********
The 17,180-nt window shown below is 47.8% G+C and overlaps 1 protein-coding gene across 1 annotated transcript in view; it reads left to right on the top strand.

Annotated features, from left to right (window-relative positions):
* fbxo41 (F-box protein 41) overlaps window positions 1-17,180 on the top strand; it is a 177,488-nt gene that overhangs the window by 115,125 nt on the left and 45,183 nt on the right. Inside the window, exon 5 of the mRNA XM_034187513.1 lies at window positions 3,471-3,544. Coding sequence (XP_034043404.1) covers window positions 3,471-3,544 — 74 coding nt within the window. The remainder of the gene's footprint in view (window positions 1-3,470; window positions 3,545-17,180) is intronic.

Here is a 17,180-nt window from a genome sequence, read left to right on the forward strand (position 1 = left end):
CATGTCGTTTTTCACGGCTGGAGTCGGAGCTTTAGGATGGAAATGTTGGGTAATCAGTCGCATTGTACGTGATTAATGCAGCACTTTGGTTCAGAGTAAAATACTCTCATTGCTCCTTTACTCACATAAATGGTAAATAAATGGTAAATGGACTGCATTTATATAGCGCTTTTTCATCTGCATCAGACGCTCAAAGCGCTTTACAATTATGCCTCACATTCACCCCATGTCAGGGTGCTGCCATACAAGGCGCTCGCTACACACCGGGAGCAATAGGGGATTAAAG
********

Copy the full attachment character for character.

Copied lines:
The 17,180-nt window shown below is 47.8% G+C and overlaps 1 protein-coding gene across 1 annotated transcript in view; it reads left to right on the top strand.

Annotated features, from left to right (window-relative positions):
* fbxo41 (F-box protein 41) overlaps window positions 1-17,180 on the top strand; it is a 177,488-nt gene that overhangs the window by 115,125 nt on the left and 45,183 nt on the right. Inside the window, exon 5 of the mRNA XM_034187513.1 lies at window positions 3,471-3,544. Coding sequence (XP_034043404.1) covers window positions 3,471-3,544 — 74 coding nt within the window. The remainder of the gene's footprint in view (window positions 1-3,470; window positions 3,545-17,180) is intronic.

Here is a 17,180-nt window from a genome sequence, read left to right on the forward strand (position 1 = left end):
CATGTCGTTTTTCACGGCTGGAGTCGGAGCTTTAGGATGGAAATGTTGGGTAATCAGTCGCATTGTACGTGATTAATGCAGCACTTTGGTTCAGAGTAAAATACTCTCATTGCTCCTTTACTCACATAAATGGTAAATAAATGGTAAATGGACTGCATTTATATAGCGCTTTTTCATCTGCATCAGACGCTCAAAGCGCTTTACAATTATGCCTCACATTCACCCCATGTCAGGGTGCTGCCATACAAGGCGCTCGCTACACACCGGGAGCAATAGGGGATTAAAG